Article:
Spiritual leaders hear sobering word about child sexual abuse within church

Research suggests at least 60 million Americans are survivors of sexual abuse.

Concerned churches must be proactive in protecting children in their care from predators.

That was the message of the MinistrySafe Conference held at Canaan Baptist Church, Bessemer, on Sept. 19. The event was jointly sponsored by the Alabama Baptist State Board of Missions (SBOM) and GuideStone Financial Resources.

Greg Love, an attorney and a minister, served as presenter at the conference. Love and his wife, Kimberlee Norris, are co-founders of MinistrySafe and Abuse Prevention Systems of Fort Worth, Texas.

An estimated 1 in 4 girls and 1 in 6 boys under age 18 will be sexually abused, Love said. As a place where children are invited and welcomed, churches often attract predators.

Abusers most often go where the barriers are the lowest, Love explained.

“The Church is welcoming and affirming,” he said, “and we’re overjoyed when new people come and volunteer to work with children and youth. The abuser tries to gain the trust of leaders or what I call the ‘gatekeepers.’ They convince us they’re helpful, trustworthy and kind. Then they proceed to gain the trust of our children. This is called ‘grooming,’ and it’s a significant mark of the abuser.”

Love added that 50 percent of abuse in churches is perpetrated by volunteers, 30 percent by church staff and 20 percent by “aggressive children” or peer-on-peer abuse.

Once thought of by many as a Catholic problem, child sexual abuse crosses denominational lines now, Love said.

The problem is always a concern, said John Murphy, development manager for GuideStone property and casualty, noting it has been the top litigated claim in churches across the country in years past even though GuideStone has not had to deal with it often.

It’s what Love calls the “Baptist quandary” since other denominations have ecclesiastical systems, many of which have mandatory precautions against sexual predators.

Must identify the problem

“Baptists are congregational without a controlling authority but must do a better job identifying the problem (sexual predators in the Church) and implementing safeguards,” Love said.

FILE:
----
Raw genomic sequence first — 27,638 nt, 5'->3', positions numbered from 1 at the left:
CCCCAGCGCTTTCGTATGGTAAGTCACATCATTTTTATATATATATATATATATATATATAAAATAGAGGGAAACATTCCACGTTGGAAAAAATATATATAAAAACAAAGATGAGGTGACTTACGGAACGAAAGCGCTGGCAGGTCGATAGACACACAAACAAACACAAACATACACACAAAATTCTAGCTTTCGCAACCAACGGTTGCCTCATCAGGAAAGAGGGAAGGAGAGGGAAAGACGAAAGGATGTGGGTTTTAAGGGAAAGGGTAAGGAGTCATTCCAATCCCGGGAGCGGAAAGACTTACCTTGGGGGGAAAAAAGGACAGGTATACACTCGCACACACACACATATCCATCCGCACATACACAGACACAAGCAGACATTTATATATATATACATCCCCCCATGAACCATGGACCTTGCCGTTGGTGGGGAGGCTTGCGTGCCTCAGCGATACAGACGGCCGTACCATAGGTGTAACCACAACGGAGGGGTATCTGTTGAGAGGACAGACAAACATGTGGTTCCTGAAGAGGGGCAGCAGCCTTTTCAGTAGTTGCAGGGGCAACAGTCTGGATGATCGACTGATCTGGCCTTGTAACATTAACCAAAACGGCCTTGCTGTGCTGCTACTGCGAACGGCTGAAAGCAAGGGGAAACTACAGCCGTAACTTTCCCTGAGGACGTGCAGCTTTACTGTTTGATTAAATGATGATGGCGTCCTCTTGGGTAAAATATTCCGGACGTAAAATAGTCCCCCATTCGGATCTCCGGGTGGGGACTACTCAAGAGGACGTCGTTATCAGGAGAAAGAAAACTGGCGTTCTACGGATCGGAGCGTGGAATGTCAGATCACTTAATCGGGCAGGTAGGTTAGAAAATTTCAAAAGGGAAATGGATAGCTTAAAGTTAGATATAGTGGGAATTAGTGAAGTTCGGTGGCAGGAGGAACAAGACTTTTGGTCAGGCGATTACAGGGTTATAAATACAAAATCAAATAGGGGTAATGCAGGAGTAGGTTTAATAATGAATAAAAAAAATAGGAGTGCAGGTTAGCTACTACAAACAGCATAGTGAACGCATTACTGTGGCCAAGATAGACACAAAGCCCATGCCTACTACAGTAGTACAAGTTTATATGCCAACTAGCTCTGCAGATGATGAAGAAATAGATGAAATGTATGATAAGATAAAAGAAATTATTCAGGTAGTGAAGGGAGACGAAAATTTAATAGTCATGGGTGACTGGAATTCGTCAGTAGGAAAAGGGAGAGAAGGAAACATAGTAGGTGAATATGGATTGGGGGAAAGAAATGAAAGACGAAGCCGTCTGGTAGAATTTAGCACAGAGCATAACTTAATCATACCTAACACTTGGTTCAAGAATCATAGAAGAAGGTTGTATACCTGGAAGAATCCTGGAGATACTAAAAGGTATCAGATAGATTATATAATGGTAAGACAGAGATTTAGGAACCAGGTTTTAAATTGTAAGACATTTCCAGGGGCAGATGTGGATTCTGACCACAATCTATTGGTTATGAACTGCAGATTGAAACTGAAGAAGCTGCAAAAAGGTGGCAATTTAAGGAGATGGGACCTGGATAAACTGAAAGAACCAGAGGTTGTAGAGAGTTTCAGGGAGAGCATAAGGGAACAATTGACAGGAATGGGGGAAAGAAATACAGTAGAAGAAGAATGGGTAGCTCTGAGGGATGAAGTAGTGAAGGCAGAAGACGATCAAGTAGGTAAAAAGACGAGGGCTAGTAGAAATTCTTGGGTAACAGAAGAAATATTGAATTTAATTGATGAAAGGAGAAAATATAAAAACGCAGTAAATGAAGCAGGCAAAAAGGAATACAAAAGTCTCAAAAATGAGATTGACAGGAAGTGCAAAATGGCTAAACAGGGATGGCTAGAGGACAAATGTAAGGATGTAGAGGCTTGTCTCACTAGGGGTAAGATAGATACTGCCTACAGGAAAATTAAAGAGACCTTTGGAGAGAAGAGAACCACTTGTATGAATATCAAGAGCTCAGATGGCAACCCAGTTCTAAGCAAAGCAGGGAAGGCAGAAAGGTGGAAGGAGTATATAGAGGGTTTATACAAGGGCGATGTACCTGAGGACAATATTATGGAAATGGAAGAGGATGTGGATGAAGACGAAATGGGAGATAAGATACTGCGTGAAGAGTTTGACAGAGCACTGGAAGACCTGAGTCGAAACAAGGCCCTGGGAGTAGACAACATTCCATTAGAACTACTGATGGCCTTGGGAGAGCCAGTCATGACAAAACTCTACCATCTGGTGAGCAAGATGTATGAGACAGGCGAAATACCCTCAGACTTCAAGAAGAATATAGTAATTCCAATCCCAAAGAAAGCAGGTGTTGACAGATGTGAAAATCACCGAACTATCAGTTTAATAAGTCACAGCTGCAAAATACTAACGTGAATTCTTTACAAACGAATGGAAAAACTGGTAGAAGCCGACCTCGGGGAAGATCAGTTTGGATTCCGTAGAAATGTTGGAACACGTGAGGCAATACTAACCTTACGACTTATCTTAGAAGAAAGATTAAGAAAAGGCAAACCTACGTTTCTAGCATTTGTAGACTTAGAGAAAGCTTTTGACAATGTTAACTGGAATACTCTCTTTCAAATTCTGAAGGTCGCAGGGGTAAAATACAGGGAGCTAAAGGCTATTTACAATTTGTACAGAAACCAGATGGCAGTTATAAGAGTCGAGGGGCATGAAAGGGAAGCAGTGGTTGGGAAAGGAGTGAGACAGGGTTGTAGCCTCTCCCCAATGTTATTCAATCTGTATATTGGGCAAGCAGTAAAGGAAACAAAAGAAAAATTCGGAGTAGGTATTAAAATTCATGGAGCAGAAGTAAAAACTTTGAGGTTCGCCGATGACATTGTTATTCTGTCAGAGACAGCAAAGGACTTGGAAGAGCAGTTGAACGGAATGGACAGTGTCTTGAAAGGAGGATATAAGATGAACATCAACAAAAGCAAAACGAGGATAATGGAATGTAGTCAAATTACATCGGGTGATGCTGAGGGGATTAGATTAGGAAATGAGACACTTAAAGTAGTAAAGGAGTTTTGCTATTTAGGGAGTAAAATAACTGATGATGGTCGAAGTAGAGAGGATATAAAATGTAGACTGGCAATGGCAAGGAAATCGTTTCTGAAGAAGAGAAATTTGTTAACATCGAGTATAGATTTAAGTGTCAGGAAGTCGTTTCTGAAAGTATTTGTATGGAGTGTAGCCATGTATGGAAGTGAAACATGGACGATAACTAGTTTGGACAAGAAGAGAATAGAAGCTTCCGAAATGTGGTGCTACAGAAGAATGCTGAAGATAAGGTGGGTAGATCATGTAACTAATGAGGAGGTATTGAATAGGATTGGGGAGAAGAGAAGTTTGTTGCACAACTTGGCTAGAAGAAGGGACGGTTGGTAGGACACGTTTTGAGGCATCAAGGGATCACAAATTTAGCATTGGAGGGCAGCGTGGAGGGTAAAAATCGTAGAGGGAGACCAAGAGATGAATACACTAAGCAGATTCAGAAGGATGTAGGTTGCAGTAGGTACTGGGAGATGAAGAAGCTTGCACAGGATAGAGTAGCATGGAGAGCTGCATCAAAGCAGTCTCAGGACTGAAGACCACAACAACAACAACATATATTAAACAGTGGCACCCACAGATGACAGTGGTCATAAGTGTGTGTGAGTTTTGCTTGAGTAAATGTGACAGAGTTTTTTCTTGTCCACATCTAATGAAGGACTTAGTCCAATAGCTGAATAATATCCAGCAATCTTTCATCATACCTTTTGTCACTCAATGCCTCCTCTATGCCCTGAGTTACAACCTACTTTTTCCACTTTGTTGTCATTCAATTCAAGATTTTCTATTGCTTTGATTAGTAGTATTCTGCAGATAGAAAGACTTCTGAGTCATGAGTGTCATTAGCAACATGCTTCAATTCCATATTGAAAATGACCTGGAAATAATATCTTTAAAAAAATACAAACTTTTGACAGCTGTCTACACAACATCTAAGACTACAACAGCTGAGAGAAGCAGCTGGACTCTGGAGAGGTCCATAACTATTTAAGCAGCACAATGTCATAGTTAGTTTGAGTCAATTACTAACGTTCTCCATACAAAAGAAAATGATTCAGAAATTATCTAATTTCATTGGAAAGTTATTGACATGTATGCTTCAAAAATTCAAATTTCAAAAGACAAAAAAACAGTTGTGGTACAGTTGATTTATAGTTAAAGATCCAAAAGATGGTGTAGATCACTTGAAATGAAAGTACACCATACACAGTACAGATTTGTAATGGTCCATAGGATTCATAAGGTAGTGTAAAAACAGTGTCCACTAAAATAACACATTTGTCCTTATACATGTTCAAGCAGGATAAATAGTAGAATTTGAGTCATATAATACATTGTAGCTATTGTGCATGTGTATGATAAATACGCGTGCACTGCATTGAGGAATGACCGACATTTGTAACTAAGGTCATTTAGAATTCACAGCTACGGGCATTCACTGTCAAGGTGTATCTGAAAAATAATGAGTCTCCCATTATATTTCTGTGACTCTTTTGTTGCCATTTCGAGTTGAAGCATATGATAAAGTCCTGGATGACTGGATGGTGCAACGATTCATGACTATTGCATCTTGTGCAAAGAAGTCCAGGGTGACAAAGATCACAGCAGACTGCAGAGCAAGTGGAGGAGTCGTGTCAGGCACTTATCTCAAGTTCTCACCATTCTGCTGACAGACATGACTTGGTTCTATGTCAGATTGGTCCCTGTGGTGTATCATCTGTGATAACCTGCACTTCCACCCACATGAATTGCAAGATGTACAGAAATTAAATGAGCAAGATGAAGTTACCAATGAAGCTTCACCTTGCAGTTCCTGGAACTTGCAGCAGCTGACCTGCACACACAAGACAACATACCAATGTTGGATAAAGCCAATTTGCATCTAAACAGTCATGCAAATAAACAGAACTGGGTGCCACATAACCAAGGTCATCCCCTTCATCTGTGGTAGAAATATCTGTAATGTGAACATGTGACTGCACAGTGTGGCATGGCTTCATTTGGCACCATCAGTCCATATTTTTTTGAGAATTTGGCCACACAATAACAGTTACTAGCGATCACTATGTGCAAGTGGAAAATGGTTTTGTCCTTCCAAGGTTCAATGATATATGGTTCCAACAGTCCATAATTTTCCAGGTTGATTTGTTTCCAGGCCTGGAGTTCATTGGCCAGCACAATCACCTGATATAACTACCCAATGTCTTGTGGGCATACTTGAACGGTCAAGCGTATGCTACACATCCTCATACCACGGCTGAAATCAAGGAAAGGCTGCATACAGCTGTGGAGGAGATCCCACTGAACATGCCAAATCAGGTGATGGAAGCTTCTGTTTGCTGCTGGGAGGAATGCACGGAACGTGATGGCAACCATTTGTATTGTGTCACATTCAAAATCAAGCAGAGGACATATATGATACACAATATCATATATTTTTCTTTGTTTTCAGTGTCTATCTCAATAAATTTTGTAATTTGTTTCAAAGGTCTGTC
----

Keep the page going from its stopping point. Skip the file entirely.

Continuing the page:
The number of children harmed by each abuser is staggering. Ninety percent of abusers are males who began abusing their victims when they themselves were children — age 13 or 14, according to Lee Wright, coordinator of church compensation services for SBOM who helped organize the conference. Many abusers are never caught. The average age of arrest for a male perpetrator of sexual abuse is 35, meaning that the person might have been abusing boys 20 years or more. The typical female abuser has harmed 52 children before she’s stopped. Love defined sexual abuse as “any tricked, forced, manipulated or coerced sexual activity for the pleasure of the abuser.”

“The key is that the abused is not receiving pleasure, but most often guilt and repressed feelings,” he said. “The abuser has unequal power since he or she is an authority figure. And abuse need not be touching. Abusers can use social media to prey on children.”

Predators often introduce drugs, alcohol and pornography to young boys, and this adds to their guilt, which predators use to their advantage, Love said.

“With the girls, it’s more often social media, including Facebook, Snapchat and texting,” he said. “This is how young girls communicate today, and the predator is an expert on building trust and trying to form unhealthy relationships, including the sharing of pictures.”

Abusers look for children “on the fringe,” Love said, such as children in single-parent homes, children with meager possessions because of socioeconomic status or even children with physical impairments. Then they experiment with touching or closeness to see which children warm up to such attention.